Pity hides in the wood,
The years and tides,
The earth, the bare moon,
Death and birth,
The freezing skies, the sun
And the populous seas
Against her, one and all,
re furiously incensed…
– CS Lewis, That Hideous Strength
Pain, we human beings know pain. We know the anguish of loss, the crush of unwanted burdens, the bone-jarring blow of deep betrayal. Human beings know pain and comfort seems so far away. But there is a balm they say.
We see it in carved marble wrapped tenderly around carved marble. Set back in a softly lit alcove in St. Peter’s Basilica in Rome, Michelangelo’s Pieta silently bespeaks this balm. Leaning against the railing, staring at this piece for nearly a half an hour, I found myself being changed and longing to be conformed to what I saw so clearly in that piece. I saw pity, but not as we usually conceive of it. Not weak regret watered down with selfish relief that the pain in question is not our own. Not a pat on the head that tears at raw nerves and insults shattered pride. The pity I saw there was the full force of grief poured out of truest love in a slow avalanche of sacrifice.
Mary, wife of Joseph, cradled Jesus, Son of God, in her lap. Her face, still smooth and young (I imagine that it must have had to remain so for the duration of her life. Her body carried within it the incarnate Lord of Life – how could it be marked after that?), looked down on the form of the dead Messiah lying like a child in her arms. In seeing him, I knew him to be man. His body seemed so very human with his legs twisted, his arm hanging limply across her knee, and his head falling backwards. He looked so very mortal with his broken body still needing its mother. But looking at her, I knew him to be Immortal God.
What a remarkable woman! She cradled this man, her son, who also happened to be God Most High. Her face held deep mourning and I could imagine her remembering him as a child and likely already missing his eyes looking at her, his laugh, and the way he walked. Also on her face was surrender, and it is here that we begin to understand the nature of her own sacrifice. She gave her son up to his Father for the sake of his lost sons and daughters. As she cradled him with one arm, her hand stretched out across his shoulder blade and pressing gently into the skin under his arm, the other hand was outstretched ever so slightly at her side. Palm up, she seemed to ask her God why her son had to die and yet at the same time, say, “So be it. It will be as You say.” She was so beautiful and so tender as she looked at him, and she was anointed with a regality that I think may be easily misunderstood. Hers was a regality not found in fine feathers and purple robes, but found in light shining from the air itself. Her crown was not of terrestrial gold which has a dark side when standing in the sunlight, but woven of the shadowless golden strands of high heaven itself. It was hers, but not of her or for her or from her.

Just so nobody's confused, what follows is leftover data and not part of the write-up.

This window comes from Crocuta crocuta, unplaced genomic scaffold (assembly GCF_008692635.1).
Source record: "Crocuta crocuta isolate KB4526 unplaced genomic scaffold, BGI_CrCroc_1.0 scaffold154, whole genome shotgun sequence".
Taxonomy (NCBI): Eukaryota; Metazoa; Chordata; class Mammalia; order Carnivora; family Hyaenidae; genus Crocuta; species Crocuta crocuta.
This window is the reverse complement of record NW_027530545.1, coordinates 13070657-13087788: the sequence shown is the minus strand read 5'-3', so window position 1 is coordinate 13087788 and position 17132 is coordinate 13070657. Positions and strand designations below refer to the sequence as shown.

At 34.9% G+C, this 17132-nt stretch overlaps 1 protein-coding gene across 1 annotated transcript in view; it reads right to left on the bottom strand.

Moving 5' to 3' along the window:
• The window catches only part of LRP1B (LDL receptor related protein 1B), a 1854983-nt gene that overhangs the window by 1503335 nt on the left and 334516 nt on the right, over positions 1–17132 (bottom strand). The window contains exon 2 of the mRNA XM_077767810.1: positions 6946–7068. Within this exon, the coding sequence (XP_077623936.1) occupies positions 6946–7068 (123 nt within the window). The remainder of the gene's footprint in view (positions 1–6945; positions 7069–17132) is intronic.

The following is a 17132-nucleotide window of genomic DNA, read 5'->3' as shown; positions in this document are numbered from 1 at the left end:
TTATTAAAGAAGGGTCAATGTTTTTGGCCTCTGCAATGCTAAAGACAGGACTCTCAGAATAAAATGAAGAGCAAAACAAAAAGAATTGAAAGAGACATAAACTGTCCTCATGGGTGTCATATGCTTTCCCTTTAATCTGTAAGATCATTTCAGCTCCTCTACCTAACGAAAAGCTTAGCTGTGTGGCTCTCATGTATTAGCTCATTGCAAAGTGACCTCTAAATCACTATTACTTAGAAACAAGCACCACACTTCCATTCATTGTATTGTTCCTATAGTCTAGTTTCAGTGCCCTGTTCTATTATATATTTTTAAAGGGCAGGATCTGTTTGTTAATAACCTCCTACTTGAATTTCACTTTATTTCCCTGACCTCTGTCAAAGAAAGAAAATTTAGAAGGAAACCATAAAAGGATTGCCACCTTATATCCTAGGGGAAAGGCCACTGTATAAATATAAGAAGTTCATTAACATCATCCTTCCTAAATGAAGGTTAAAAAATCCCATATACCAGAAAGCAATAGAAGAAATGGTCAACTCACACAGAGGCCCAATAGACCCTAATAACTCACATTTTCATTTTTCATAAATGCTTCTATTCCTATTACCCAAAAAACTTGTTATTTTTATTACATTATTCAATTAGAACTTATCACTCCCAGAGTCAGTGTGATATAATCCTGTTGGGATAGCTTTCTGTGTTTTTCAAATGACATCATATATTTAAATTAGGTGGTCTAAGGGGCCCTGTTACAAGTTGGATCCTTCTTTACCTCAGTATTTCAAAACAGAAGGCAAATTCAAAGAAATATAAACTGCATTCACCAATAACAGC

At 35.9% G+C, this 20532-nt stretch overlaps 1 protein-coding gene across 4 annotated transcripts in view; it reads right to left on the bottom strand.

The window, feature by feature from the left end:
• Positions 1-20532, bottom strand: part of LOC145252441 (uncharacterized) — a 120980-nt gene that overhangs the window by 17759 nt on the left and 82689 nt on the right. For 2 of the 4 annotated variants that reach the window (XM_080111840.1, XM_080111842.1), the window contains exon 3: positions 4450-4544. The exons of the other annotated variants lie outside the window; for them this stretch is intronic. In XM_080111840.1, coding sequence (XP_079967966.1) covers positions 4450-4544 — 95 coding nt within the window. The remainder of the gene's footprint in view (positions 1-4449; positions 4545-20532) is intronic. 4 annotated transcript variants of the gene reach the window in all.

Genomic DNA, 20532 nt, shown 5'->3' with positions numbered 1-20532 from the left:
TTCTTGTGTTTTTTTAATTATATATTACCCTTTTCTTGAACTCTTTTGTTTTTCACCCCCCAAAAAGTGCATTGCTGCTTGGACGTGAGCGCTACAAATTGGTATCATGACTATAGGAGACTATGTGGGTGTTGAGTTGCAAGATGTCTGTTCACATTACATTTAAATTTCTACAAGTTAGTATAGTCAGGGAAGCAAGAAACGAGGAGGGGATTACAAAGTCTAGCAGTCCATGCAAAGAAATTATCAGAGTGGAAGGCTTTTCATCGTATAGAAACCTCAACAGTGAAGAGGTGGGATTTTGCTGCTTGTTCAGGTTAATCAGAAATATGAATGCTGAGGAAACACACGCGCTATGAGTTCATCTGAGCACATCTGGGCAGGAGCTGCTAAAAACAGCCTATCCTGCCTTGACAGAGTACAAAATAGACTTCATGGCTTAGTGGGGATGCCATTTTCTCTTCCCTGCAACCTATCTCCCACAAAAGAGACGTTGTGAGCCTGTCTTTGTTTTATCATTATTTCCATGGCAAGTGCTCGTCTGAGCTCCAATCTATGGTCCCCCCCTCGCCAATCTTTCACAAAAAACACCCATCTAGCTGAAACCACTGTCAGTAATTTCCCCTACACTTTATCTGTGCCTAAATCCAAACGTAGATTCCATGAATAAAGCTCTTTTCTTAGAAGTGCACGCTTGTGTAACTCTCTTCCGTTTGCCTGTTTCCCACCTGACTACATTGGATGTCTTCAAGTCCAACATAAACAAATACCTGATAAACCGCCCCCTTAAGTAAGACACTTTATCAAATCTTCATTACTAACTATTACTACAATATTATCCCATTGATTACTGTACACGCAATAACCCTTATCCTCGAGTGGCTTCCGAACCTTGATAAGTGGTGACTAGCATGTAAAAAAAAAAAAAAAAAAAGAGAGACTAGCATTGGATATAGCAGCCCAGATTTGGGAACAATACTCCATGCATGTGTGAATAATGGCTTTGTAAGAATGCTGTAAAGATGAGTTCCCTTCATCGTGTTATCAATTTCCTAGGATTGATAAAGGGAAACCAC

I consider their relationship and am overawed at the mutual intertwining of pity, love, mercy, guidance and gratitude. She was both his mother and his daughter; he was both her son and her father. He was formed in her body and her body was formed in his hands. She carried him in her womb, in her arms, on her hip. He carried her to Calvary on that cross. Her body bore him into life; his death bore her into life. She held nothing back for the sake of the will of her God. He held nothing back for the sake of the lives of his sons and daughters. They each bore such incredible pain for the other, and they each found their comfort in the pity-filled love of the other. Have two beings ever been so close as that woman and that man?
In seeing that ache in her, that sorrow, that asking of “why” and saying “as You wish” all at the same time, I understand better the nature of sacrifice, the nature of love, and that neither can be ultimately separated from the force of pity. Pity as a magnificent lover rises up, “ready to kill, ready to die, outspeeding light” and without a thought of itself, pours itself out, sometimes with great pain, for the sake of its beloved. Pity wears a halo and makes love holy, because pity is always an overflow of robust goodness into an empty space. It is mixed in where the divine and the human meet, and the pains that swarm against it are rebuffed. To know this pity and become part of it was Mary’s comfort and glory and may be ours as well.
CS Lewis, That Hideous Strength
Lisa Otten is a senior from Chagrin Falls, Ohio, majoring in Philosophy, Religion, and History.